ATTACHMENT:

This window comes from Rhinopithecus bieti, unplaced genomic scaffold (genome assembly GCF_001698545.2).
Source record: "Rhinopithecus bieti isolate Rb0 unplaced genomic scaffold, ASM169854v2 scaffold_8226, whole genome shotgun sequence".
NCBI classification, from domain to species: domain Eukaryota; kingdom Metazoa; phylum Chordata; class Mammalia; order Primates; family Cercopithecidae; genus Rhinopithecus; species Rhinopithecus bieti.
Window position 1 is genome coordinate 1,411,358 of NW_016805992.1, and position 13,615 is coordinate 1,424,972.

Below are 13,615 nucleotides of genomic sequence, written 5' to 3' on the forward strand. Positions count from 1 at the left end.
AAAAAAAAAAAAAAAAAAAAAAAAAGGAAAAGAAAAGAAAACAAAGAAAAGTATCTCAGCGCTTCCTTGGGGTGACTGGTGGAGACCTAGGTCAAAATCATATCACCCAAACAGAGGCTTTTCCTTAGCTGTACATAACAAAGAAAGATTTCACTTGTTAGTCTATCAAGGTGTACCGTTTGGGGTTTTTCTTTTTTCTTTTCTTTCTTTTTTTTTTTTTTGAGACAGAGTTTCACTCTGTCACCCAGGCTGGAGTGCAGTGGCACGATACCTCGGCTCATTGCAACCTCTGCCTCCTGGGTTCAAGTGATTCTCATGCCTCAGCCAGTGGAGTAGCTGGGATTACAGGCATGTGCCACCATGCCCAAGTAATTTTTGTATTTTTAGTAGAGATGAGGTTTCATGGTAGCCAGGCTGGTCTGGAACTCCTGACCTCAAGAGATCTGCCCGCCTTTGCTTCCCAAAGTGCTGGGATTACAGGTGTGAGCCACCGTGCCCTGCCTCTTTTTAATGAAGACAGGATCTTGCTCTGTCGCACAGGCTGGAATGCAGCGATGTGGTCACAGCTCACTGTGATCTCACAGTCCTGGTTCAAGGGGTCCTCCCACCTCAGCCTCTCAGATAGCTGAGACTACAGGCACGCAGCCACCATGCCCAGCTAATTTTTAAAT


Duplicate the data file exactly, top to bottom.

This window comes from Rhinopithecus bieti, unplaced genomic scaffold (genome assembly GCF_001698545.2).
Source record: "Rhinopithecus bieti isolate Rb0 unplaced genomic scaffold, ASM169854v2 scaffold_8226, whole genome shotgun sequence".
NCBI classification, from domain to species: domain Eukaryota; kingdom Metazoa; phylum Chordata; class Mammalia; order Primates; family Cercopithecidae; genus Rhinopithecus; species Rhinopithecus bieti.
Window position 1 is genome coordinate 1,411,358 of NW_016805992.1, and position 13,615 is coordinate 1,424,972.

Below are 13,615 nucleotides of genomic sequence, written 5' to 3' on the forward strand. Positions count from 1 at the left end.
AAAAAAAAAAAAAAAAAAAAAAAAAGGAAAAGAAAAGAAAACAAAGAAAAGTATCTCAGCGCTTCCTTGGGGTGACTGGTGGAGACCTAGGTCAAAATCATATCACCCAAACAGAGGCTTTTCCTTAGCTGTACATAACAAAGAAAGATTTCACTTGTTAGTCTATCAAGGTGTACCGTTTGGGGTTTTTCTTTTTTCTTTTCTTTCTTTTTTTTTTTTTTGAGACAGAGTTTCACTCTGTCACCCAGGCTGGAGTGCAGTGGCACGATACCTCGGCTCATTGCAACCTCTGCCTCCTGGGTTCAAGTGATTCTCATGCCTCAGCCAGTGGAGTAGCTGGGATTACAGGCATGTGCCACCATGCCCAAGTAATTTTTGTATTTTTAGTAGAGATGAGGTTTCATGGTAGCCAGGCTGGTCTGGAACTCCTGACCTCAAGAGATCTGCCCGCCTTTGCTTCCCAAAGTGCTGGGATTACAGGTGTGAGCCACCGTGCCCTGCCTCTTTTTAATGAAGACAGGATCTTGCTCTGTCGCACAGGCTGGAATGCAGCGATGTGGTCACAGCTCACTGTGATCTCACAGTCCTGGTTCAAGGGGTCCTCCCACCTCAGCCTCTCAGATAGCTGAGACTACAGGCACGCAGCCACCATGCCCAGCTAATTTTTAAAT